For Fuel Cell Success: Pick the Proper Metal
A key shortcoming of the modern fuel cell is the amount of energy wasted as part of the effort to create alternative forms of power. Enter Case Western Reserve University chemist Alfred Anderson, PhD, who argues the answer to this conundrum is a simple swap: replace the problematic part of the electrochemical reaction— platinum—with a more appropriate material.
“Using platinum is like putting a resistor in the system,” he says.
Rather than continue the futile effort to tweak platinum to alleviate its shortcomings, his colleagues should start anew, Anderson says. His analysis and a guide for a better catalyst were published in Physical Chemistry Chemical Physics and in Electrocatalysis online.
The most widely accepted theory on why platinum hasn’t lived up to its full potential as a catalyst blames impurities binding to the platinum surface and blocking the desired reaction, which leads to the inefficiencies. Not so, says Anderson, who stresses the problem lies in the platinum itself.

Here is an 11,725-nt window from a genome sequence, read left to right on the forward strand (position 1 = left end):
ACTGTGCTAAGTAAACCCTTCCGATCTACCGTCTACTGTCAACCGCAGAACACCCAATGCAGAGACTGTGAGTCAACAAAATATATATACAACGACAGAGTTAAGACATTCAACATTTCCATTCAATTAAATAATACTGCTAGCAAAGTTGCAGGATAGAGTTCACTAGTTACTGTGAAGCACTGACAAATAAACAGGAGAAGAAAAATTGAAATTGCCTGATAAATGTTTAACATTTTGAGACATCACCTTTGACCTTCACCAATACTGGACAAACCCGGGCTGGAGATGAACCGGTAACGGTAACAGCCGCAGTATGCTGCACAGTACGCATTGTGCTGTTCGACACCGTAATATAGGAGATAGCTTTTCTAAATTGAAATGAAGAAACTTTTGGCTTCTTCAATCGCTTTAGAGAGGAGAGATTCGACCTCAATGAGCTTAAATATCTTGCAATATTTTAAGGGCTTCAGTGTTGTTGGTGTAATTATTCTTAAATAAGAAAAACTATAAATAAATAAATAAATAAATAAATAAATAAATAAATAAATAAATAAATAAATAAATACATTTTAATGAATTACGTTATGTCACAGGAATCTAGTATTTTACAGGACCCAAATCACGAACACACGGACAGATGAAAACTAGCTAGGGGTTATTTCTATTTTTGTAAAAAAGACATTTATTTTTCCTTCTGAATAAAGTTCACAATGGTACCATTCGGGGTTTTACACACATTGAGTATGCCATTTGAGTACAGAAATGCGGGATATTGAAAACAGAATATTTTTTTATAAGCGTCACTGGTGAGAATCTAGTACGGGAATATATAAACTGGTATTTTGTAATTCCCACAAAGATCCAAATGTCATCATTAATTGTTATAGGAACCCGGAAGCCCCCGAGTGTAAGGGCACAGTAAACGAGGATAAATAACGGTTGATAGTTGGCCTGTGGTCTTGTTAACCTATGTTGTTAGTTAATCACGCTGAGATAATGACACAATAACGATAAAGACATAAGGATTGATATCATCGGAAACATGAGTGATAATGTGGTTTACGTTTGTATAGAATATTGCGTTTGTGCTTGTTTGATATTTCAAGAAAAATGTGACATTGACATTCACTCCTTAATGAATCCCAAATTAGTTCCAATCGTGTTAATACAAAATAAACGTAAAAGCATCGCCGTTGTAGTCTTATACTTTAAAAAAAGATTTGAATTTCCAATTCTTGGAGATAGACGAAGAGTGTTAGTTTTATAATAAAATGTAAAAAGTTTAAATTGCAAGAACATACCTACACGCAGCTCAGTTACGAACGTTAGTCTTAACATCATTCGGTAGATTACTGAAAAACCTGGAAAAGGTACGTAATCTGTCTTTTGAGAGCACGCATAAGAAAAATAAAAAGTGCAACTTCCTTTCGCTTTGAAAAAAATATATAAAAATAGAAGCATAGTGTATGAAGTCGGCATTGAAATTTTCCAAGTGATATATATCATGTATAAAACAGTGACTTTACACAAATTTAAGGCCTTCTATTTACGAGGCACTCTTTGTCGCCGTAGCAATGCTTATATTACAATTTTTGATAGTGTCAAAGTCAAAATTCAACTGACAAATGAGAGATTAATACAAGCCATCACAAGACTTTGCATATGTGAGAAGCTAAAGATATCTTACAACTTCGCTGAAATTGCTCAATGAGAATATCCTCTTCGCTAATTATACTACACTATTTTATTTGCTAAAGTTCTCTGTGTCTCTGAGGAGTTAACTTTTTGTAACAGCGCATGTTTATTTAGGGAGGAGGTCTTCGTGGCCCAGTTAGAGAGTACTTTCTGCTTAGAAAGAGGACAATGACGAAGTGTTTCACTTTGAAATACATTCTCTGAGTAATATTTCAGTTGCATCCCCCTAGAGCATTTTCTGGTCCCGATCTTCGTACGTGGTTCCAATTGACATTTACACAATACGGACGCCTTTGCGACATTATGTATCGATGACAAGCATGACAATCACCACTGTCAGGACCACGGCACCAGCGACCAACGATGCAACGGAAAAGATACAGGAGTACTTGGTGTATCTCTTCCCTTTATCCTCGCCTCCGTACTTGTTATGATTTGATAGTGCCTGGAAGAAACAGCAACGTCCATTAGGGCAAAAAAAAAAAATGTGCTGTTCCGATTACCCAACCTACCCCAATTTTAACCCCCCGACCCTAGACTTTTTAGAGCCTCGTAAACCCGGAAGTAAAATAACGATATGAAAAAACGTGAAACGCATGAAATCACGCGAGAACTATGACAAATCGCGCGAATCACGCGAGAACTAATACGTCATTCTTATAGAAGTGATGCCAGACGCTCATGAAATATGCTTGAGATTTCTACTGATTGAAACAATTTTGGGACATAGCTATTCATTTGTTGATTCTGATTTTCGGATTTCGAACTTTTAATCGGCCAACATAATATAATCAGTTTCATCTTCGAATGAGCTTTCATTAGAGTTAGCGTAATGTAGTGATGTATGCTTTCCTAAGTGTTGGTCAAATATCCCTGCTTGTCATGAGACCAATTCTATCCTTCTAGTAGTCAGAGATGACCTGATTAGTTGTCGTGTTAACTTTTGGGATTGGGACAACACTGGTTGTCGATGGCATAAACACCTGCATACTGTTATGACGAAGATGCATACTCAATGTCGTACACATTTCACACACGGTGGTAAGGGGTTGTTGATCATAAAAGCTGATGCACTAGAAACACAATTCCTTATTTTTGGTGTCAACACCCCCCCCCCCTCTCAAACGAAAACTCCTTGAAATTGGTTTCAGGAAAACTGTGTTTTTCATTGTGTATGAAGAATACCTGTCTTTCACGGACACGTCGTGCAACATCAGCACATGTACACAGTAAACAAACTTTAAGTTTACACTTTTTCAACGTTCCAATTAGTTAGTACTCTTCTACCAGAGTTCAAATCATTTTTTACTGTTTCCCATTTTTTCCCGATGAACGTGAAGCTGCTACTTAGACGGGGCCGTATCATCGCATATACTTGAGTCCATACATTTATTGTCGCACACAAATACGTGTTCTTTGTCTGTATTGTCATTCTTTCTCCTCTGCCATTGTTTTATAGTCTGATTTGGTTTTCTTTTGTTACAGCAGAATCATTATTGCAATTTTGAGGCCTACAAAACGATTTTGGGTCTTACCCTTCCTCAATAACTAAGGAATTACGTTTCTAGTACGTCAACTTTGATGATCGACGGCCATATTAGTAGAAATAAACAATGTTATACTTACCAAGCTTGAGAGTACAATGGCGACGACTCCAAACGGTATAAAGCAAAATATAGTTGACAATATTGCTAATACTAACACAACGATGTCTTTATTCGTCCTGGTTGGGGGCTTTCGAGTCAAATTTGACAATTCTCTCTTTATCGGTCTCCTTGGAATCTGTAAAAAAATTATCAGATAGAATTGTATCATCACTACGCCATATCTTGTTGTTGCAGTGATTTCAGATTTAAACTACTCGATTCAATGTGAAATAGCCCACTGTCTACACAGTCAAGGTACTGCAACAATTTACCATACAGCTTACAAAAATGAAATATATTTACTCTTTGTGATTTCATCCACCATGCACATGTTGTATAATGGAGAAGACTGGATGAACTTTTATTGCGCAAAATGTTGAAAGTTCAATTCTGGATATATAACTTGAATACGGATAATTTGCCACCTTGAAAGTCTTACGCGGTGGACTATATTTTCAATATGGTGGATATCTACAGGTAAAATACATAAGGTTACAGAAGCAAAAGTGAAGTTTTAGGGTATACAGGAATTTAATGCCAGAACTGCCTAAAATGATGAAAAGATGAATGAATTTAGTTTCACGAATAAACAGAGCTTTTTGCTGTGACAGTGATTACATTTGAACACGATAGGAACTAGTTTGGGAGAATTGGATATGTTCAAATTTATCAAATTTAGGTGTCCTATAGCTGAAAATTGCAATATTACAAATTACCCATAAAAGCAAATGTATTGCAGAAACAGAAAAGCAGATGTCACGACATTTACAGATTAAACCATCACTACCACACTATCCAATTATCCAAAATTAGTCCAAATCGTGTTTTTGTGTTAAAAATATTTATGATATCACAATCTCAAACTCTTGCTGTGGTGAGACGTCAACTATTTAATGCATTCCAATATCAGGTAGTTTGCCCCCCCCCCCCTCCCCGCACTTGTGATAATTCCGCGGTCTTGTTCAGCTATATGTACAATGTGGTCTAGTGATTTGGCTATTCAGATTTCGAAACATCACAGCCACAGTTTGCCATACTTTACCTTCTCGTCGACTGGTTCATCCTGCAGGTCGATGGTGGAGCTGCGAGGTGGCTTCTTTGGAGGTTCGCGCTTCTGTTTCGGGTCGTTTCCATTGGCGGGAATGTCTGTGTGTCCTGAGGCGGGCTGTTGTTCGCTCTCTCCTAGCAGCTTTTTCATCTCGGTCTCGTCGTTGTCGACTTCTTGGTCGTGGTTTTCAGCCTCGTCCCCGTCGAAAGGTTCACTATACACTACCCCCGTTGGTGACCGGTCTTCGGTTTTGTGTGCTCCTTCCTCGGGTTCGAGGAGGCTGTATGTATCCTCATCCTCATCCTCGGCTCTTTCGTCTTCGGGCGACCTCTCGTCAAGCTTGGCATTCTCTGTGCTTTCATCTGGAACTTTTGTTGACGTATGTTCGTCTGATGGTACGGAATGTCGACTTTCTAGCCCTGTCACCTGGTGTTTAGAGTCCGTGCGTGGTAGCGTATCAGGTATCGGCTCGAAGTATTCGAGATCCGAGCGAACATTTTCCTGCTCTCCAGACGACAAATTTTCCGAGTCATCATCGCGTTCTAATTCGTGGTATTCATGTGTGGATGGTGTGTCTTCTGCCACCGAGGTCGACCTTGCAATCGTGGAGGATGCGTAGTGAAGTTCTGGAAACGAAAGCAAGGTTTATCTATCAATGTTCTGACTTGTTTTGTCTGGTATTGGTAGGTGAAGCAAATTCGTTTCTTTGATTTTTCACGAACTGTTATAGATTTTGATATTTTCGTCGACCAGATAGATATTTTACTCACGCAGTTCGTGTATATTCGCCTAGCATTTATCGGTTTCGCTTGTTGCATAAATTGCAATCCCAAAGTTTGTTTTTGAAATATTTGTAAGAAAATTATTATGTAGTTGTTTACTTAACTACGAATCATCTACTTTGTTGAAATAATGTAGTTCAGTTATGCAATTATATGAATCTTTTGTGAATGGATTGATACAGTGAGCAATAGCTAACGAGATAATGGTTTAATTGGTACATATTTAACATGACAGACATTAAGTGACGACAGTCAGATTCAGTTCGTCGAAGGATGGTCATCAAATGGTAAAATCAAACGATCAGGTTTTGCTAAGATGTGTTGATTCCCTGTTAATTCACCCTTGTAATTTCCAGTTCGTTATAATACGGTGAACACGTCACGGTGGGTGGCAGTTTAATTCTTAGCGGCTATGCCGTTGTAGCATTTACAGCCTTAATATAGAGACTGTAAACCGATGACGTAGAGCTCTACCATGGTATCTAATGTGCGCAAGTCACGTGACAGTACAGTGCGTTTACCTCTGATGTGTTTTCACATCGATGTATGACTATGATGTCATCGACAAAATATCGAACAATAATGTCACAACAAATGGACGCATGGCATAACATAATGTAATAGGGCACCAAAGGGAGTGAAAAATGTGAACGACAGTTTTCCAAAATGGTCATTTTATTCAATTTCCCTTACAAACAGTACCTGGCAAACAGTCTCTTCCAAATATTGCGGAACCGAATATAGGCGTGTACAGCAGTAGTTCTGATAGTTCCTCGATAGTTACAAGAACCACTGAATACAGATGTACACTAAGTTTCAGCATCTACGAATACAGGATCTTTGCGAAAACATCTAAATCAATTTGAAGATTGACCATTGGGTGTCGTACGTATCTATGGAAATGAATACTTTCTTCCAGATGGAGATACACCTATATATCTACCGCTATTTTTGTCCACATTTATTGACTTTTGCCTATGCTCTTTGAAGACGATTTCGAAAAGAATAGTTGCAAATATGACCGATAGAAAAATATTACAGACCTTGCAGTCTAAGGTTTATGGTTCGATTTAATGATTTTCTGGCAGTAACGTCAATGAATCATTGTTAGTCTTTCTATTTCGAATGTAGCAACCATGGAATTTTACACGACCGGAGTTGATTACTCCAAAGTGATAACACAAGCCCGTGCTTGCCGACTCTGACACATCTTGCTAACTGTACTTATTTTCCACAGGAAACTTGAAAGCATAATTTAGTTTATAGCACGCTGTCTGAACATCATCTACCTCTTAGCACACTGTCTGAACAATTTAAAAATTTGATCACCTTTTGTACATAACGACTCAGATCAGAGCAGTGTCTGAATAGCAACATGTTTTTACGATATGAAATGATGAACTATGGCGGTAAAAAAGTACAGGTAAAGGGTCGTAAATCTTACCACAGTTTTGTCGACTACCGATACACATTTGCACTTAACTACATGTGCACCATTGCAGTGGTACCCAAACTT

“The decades-old surface-poisoning explanation is lame because there is more to the story,” he says.
Anderson acknowledges he doesn’t know the right material, but is confident researchers’ energy would be better spent searching for it rather than persisting with platinum and platinum alloys. He and his team are exploring alternative catalysts as well as an alternative reaction pathway in an effort to increase efficiency.